“That's what it is,” said her aunt, "things should never want setting to rights; they won't, if you don't set them to wrongs. Get into the way of putting everything in its proper place the minute you have done with it. Now that plate with the bread on it; first you put it on the dresser, then on a chair, then on the table. Why not put the loaf into its brown pan at once, and the plate in the rack ? ”
“But, aunt, the children keep the place in such a mess, and they break ever so many things.”
“Of course they will if you leave them within their reach, and nothing is so bad for children as to keep on dinning them with 'don't touch that ; don't meddle with the other. They care no more for what you say, than they do for the wind blowing. Put the things on their proper shelves ; have two or three strong paper bags hung up against the wall, for snippings, bits of string, and odds and ends, and then make the children some playthings—old cotton-reels, birds' feathers tied to a string, horse chestnuts; there are no ends of scraps that will amuse them; and while you are cooking and cleaning, give them a word or a look which brightens them up, poor little wee things.”
Long before the fortnight was over, Ruth and her aunt discovered that she decidedly had a turn for house-work, she took quite a pride in her bright windows, tidy cottage, and clean floors; nor did she forget her school learning, neatness saves a good deal of time, and there was hardly a day in which she did not read a little of some books out of the village library. She was able to make out bills of parcels when she got stores from the co-operative, to which her father belonged, and from having been a subject of great vexation to him, he found her the blessing of his life.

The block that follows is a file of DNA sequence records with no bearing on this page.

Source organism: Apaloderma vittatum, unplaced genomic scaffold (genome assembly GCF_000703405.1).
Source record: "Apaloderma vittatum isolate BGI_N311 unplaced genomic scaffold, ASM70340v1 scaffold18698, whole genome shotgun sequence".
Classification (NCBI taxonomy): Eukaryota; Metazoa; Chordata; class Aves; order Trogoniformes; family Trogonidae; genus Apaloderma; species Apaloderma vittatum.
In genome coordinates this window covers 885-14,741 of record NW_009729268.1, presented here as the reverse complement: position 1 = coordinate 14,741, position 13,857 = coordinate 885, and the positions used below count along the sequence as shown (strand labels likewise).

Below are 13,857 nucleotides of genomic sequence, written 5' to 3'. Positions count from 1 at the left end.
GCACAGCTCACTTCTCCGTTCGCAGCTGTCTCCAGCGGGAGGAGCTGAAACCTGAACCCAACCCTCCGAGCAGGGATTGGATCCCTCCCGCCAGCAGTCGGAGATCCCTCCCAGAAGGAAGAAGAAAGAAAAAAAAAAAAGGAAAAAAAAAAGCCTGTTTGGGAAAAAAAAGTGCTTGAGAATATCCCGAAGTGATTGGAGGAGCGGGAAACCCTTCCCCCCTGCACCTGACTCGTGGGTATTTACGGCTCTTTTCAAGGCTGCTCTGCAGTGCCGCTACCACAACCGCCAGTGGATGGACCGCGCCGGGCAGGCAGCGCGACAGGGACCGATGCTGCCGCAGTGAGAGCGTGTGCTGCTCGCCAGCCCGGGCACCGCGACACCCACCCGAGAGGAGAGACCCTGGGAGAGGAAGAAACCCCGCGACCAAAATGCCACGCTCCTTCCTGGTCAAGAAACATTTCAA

THE SAILOR BOY.
BY ONE OF THE AUTHORS OF “CHILD-WORLD.”
O SAILOR BOY! this is the day,
We count each hour and each minute;
As the ship that brings you in it.
The hearth is blazing with light;
And laugh to think of to-night.
Alas! they have passed into days;
And only a weary hope stays :
As silently, by-and-by,
And with each a hope must die.
To turn all our grief to fêting !
Our hearts are so tired with waiting;
Your mother's step is so sad,
Her heart is heavy with pain; Oh, darling! she would be glad
To see your sweet face again!
And when we were eager with joy,
Adorning the room in our bliss, And saying fond things of our boy,
Disputing who'd get the first kiss, List’ning for steps on the path,
Smiling with tremulous lips, The wicked storm in its wrath
Was slaying our ship of ships !
Our darling was dragg’d on the wave,
(Oh, had we dreamt of it only !) The sea is a wonderful grave,
So wide, and deep, and lonely. With a wild and dreadful shock,
The wicked storm was so proud, It drove the ship on a rock,
And changed her sail to a shroud !
And when he could never come back,
And our hearts were ready to break, And even the baby wore black
For his dear sailor brother's sake, There came a hope and a cry,
A joy that was almost pain,
Was clasped in our arms again!